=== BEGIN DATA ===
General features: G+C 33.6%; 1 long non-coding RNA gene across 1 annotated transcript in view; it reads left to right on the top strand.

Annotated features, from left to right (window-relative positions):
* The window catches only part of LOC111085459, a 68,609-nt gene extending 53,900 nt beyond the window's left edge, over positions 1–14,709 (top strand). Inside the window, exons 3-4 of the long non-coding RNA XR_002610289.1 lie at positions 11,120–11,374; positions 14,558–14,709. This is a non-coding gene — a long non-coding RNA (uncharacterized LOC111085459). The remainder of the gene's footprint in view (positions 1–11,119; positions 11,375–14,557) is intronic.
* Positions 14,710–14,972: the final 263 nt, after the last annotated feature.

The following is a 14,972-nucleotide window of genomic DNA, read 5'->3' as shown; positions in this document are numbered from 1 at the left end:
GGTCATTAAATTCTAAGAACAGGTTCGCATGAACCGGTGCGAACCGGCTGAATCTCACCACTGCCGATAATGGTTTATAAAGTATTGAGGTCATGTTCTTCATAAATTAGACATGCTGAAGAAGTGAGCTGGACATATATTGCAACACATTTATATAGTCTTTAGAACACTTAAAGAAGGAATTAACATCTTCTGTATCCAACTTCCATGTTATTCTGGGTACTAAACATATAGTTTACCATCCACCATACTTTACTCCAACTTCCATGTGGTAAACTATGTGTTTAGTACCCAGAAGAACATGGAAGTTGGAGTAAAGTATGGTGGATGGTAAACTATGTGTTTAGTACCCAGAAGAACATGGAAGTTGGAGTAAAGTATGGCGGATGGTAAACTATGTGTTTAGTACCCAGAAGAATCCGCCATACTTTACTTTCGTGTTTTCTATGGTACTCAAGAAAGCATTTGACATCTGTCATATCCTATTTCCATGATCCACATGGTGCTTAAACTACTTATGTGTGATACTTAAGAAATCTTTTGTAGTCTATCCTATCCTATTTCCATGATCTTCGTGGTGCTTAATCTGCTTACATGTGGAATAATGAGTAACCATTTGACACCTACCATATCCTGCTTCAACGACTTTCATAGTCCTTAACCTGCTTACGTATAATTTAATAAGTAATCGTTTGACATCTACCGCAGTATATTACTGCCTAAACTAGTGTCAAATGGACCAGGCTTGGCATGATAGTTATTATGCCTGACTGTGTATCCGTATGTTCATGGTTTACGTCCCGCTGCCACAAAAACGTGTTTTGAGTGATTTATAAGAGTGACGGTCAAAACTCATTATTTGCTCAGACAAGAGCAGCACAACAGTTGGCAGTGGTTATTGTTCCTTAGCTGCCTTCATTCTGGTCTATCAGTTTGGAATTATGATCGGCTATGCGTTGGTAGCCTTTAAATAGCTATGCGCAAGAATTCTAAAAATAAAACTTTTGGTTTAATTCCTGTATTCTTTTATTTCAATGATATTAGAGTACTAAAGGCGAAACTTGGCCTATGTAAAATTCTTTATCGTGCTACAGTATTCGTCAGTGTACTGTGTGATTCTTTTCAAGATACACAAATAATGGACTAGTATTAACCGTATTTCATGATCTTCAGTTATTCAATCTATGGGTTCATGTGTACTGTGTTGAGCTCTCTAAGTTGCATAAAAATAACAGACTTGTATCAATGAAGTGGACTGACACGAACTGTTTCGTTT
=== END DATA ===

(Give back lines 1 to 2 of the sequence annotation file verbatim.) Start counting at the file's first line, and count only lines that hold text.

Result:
General features: G+C 33.6%; 1 long non-coding RNA gene across 1 annotated transcript in view; it reads left to right on the top strand.

Annotated features, from left to right (window-relative positions):